I would just note in passing that the China-United States nexus was not the only export-lead/excess consumption duet we just left behind, there was the Sweden-Baltics/Ukraine one, the Germany-Southern Europe one, and the Japan-RoW one (rest of the world). As we wave bye-bye to one era, it is just worth noting than we don't seem to have a very clear idea of what the one which lies ahead may look like.

Anyway, thanks to the anarchist banker blogger for drawing this all to our attention. As the author himself admits, posting may be infrequent (anarchic?), but they should always be worth the read.


KingM said...

This sounds like great news, both for China and for the rest of the world. China and the world would be better off with a lower population and having a prosperous, but aging China would give a massive boost to development in other, younger and less developed economies.

Charles Frith said...

One child one family is easily the most ignored solution to saving the planet. You guys should be championing it. It's pure demography.

Nobody said...

@Charles Frith

First of all we are not saving any planet, we are only saving ourselves. If you feel like confused about this point, I would recommend the following video, it will clear these matters for you once and for all.

Second, there is a problem with the one child policy. If you would suggest shooting out every fourth person in every age group over the course of the next 20 years, I would consider this a very pragmatic and reasonable solution for shrinking population.

However, what we are dealing with here means shrinking population by means of one process only: uninterrupted aging. There is a problem with championing this long ignored solution since some people doubt that human society can be put through this without collapsing in the process.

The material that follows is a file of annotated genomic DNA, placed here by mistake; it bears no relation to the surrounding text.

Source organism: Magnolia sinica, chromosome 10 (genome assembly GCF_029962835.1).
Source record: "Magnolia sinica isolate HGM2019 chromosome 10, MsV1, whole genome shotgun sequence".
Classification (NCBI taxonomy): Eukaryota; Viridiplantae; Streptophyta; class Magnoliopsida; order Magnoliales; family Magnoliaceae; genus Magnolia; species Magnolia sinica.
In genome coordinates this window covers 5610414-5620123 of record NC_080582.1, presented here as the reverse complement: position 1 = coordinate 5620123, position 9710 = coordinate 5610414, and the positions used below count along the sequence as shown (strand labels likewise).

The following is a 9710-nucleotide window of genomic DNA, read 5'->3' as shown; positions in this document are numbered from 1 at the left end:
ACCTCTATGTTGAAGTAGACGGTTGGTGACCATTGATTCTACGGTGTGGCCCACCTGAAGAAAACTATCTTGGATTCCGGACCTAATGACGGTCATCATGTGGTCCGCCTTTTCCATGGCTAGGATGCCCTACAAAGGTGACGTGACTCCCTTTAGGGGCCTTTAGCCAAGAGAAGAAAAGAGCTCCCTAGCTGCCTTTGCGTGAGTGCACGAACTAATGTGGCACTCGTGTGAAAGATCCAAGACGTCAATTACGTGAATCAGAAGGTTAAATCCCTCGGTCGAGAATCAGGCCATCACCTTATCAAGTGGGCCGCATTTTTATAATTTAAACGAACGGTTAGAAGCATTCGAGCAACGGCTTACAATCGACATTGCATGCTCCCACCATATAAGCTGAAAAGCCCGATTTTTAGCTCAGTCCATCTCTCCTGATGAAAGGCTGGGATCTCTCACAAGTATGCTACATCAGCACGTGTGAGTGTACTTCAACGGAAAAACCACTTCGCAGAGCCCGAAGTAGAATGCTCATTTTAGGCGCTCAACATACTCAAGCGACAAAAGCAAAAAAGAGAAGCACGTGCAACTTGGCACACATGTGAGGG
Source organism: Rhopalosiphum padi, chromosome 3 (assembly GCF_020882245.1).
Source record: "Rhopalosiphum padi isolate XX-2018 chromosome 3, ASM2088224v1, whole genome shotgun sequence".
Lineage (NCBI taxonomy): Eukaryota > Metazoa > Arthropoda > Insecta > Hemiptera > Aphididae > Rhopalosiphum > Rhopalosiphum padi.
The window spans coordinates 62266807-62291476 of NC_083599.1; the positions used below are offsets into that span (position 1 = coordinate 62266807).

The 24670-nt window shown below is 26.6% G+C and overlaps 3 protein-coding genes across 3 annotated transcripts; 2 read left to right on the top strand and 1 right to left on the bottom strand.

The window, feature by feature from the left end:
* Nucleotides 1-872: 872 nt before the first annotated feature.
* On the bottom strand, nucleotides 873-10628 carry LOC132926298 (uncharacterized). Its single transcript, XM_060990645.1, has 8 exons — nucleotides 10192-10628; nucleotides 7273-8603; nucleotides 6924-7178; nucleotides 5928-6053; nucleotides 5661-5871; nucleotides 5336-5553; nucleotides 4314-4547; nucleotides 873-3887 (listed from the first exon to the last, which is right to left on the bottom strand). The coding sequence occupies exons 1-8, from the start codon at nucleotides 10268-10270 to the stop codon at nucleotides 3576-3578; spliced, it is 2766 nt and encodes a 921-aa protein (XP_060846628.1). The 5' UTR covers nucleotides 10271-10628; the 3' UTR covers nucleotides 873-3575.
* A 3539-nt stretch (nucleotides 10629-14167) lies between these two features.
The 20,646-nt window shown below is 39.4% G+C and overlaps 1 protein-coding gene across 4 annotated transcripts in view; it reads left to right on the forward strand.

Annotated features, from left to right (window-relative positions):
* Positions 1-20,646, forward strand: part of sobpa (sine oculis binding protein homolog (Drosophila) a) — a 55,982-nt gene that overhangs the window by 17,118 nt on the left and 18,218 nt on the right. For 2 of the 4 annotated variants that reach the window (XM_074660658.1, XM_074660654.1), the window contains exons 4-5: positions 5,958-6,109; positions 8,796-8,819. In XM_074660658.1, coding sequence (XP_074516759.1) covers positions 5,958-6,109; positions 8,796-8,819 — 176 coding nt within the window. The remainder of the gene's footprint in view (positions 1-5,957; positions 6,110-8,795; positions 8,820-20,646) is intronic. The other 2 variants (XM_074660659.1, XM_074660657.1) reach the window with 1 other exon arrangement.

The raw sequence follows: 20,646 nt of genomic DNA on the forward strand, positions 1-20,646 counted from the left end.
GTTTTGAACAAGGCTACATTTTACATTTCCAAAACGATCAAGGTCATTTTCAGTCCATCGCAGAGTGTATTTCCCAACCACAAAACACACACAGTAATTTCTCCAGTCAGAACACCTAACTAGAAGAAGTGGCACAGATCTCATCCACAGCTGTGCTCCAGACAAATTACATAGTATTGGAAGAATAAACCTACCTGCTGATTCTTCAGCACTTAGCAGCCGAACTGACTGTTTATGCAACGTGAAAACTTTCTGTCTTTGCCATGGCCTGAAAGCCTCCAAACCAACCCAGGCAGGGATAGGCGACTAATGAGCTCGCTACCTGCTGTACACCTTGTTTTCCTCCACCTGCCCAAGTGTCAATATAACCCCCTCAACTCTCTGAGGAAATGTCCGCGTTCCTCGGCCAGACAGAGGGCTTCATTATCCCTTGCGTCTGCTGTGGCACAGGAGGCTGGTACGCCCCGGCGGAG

Anonymous said...

Hugh, could you provide any references or links to those "many internal studies" that claim that China's TFR has already fallen to 1,3? I would be interested to see them.

Edward Hugh said...

Hi Anonymous,

"Could you provide any references or links to those many internal studies that claim that China's TFR has already fallen to 1,3?"

Yeah, sure. The best summary I have seen of the level of uncertainty surrounding Chinese fertility is this paper by Lutz et al:

Claus also had a couple of links that might interest you if you are following the topic:

Basically my impression is that the situation is even more chaotic than with the economic data, and no one really knows. On the other hand, if you simply look at the size of the entry cohort into the workforce, and how this is falling, then that can give some measure of the scale of the problem they now face.

Charles Frith said...


Negative on the two 'ifs' you assert as conditionals.

Additionally, the confusion you conclude is ironic as it's an oxymoron when you assert I'm both saving myself and championing the collapse of society.

You can have one, but not both.

Nobody said...

You too can have only one of them and this is what I am telling you: I may not get the first one.

Mark Arsenal said...

This is only good news in human development terms if ALL of the following accompany this demographic forecast:

- Chinese immigration policies massively liberalize

- Chinese political liberties ease so that it becomes as attractive as other aging, labor-poor polities

- Energy and resource economics allow Chinese economic development to continue apace and thus improve the quality of life of elderly Chinese

- Tax and welfare regimes do not have to be geared so drastically different in the new dependency ratios that capital flight begins

- Health care and welfare increase the ratio of elderly workers (this goes for everywhere)

Pretty steep demands.